In the dream sense, Paper symbolizes the physical communication of our modem world. Consequently, huge piles of paper may represent our anxiety about the ‘red tape’ of everyday life. The complexity of maintaining records for a huge society requires mountains of documents, which is why the ‘computer’ age is accompanied by the ‘printer’ age. Our dream therefore, may be expressing a return to a smaller, simpler and more naturalistic way of life. On the other hand, if we lack paper in a dream, we may be illustrating an insufficient vehicle, or social blessing, to fully express our creative potential.
Currently the symbolism of paper is linked either to the writing on it or to its fragile texture.
In Shinto worship, an important symbolic part is played by strips of folded paper known as gohei. This is the Japanese pronunciation of the Chinese ideogram and mitegura is the strictly Japanese word denoting the ritual and perhaps magical folding of the paper. There are a score of different ways of folding it and each has a different meaning, being at one and the same time an offering and a sign of the ‘real presence’ of the kami in the temple. Gohei are used in spiritual exercises. Mountains of these strips of folded paper are to be seen outside temples, reminding us of the candles lit at Christian shrines.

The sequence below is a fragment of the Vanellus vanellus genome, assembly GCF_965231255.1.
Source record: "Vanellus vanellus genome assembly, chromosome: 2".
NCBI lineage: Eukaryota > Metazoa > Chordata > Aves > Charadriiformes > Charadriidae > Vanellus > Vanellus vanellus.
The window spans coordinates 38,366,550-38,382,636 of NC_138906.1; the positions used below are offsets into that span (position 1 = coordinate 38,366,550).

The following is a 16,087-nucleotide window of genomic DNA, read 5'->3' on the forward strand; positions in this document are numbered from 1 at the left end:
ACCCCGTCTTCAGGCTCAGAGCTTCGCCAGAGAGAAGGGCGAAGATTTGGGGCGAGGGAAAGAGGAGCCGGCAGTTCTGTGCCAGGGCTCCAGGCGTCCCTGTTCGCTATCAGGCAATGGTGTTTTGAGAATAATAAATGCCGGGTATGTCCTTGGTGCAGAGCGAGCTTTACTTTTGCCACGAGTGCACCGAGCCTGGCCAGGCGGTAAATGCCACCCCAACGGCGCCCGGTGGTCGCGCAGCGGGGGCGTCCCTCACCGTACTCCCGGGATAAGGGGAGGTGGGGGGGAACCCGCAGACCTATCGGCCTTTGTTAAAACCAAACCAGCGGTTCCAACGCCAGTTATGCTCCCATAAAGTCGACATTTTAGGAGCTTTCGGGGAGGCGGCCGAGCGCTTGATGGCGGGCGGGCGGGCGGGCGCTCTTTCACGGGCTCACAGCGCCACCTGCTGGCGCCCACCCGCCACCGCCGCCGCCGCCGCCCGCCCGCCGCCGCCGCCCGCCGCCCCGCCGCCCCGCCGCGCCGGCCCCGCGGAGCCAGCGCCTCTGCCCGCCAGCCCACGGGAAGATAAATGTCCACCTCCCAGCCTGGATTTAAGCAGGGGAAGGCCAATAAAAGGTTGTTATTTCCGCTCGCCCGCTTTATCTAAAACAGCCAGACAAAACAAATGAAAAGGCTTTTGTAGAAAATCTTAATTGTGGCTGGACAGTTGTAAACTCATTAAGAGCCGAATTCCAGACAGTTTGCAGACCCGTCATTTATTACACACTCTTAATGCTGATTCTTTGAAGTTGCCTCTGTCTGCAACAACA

Folded pieces of paper very similar to the gohei symbolize the four mitama, the four traditional aspects of the soul and of the timeless part of the individual.
Mention should also be made of the harai-gushi, an instrument of ritual purification comprising a staff round which strips of white paper have been wound. The tamagudhi, which is an offering but which probably symbolizes a link between the soul and the kami, is a sakadi-branch bearing strips of folded paper. The notion of purity and, it would seem, of ‘subtlety’ is constant throughout.
Paper, the image-bearer, is a fragile substitute for reality - a paper tiger.